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The Joker's Origin Created a DC Superhero, Too

Warning: SPOILERS for Plastic Man #3

The latest issue of Plastic Man reveals a shocking connection between the origins of The Pliable Paladin and The Clown Prince of Crime. Though The Joker doesn't make an appearance in the issue, the final page of the comic establishes a clear connection between the criminal who was once known as The Red Hood... and The Sultan of Stretch.

First appearing in Police Comics #1 in 1940, Plastic Man was originally Patrick "Eel" O'Brian. A career criminal, O'Brian was shot while in the middle of a chemical factory robbery and abandoned by the rest of his gang after he passed out when his wounds were exposed to a strange chemical. O'Brian was later discovered by a brotherhood of monks, who nursed him back to health and sheltered him as he discovered that the chemicals had given him the power to shape-shift.

Inspired by the positive example of the monks, O'Brian turned over a new leaf and swore to use his new powers to fight crime.

Related: DC's Plastic Man Goes Solo in New Comic By Gail Simone

The new Plastic Man miniseries depicts Eel O'Brian in the early days of his career, when he still maintained a secret identity and was trying to track down his old gang as the first step in making amends for his criminal past. The latest issue has seen Eel's former boss, gangster Sammy Mizzola, learning about the weird stretchy man that has been targeting his gang and figuring out that he is a back-from-the-dead Eel O'Brian. Fearful that the JLA is on his back in addition to the enraged O'Brian thanks to a strange message, Sammy takes a desperate step.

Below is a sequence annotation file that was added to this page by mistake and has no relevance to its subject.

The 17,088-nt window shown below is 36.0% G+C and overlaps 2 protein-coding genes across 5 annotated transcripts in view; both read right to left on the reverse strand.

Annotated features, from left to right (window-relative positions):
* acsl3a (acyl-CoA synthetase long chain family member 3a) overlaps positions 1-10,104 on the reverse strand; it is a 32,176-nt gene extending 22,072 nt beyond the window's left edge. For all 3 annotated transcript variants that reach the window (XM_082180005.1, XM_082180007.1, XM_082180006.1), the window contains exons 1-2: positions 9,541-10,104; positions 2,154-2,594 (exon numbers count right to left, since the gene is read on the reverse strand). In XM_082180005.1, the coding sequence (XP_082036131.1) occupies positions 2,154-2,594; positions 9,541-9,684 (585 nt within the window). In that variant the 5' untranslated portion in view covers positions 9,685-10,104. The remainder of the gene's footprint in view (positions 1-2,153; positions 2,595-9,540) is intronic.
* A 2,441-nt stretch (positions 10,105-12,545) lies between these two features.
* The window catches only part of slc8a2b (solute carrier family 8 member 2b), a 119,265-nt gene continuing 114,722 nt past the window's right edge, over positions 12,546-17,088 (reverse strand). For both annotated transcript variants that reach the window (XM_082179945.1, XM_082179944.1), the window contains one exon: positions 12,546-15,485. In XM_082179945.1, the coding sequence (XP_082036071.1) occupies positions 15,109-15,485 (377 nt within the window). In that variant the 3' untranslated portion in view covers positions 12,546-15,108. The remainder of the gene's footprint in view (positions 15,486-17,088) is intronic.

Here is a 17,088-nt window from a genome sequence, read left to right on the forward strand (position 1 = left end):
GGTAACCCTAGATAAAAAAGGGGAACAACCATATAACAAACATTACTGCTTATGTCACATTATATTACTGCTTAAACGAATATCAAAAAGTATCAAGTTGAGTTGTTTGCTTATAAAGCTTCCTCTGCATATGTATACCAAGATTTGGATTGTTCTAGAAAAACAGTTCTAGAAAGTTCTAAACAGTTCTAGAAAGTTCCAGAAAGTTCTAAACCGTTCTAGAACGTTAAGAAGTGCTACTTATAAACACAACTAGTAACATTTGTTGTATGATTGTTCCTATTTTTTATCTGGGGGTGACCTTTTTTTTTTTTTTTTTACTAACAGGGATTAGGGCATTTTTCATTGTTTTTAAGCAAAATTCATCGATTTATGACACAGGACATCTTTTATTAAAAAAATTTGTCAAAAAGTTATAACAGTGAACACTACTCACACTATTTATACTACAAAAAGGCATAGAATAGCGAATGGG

Ace Chemicals Sign From Plastic Man #3

The ending of the issue sees Sammy returning to the scene of the crime, having guessed that the chemicals O'Brian was exposed to were responsible for his newfound superpowers. He takes his girlfriend Janet with him, having tried, without success, to make her dreams of becoming a lounge singer come true despite her complete inability to carry a tune. Deciding that he can find another use for Janet, Sammy asks her to stand next to a vat full of chemicals and draws his gun. The issue ends as we pull back to reveal the name of the company - Ace Chemicals - as the sound of gunfire echos beyond the factory walls.

Batman fans will recognize the name of the chemical company as the same firm which was responsible for creating The Joker. It was a swim in a chemical vat at the Ace Chemicals factory in Gotham City that gave Joker his trademark chalk-white skin, bright green hair and ruby-red lips. The details have changed over the years as to whether or not the chemicals also drove Joker insane or if it was the sight of his own clownish appearance that did the deed. Either way, there's an odd sense in drawing a connection between the two robberies that transformed two men in two completely different ways.

The revelation that the Cole City branch of Ace Chemicals was responsible for creating Plastic Man is a nice little continuity nod. It's also a subtle gag, poking fun at just how many comic book origins stories are based around accidental exposure to chemicals. Maybe a future issue of The Flash will reveal that Barry Allen ordered all the chemicals for his crime lab at the CCPD from Ace Chemicals, too?

Plastic Man #3 is now available from DC Comics.

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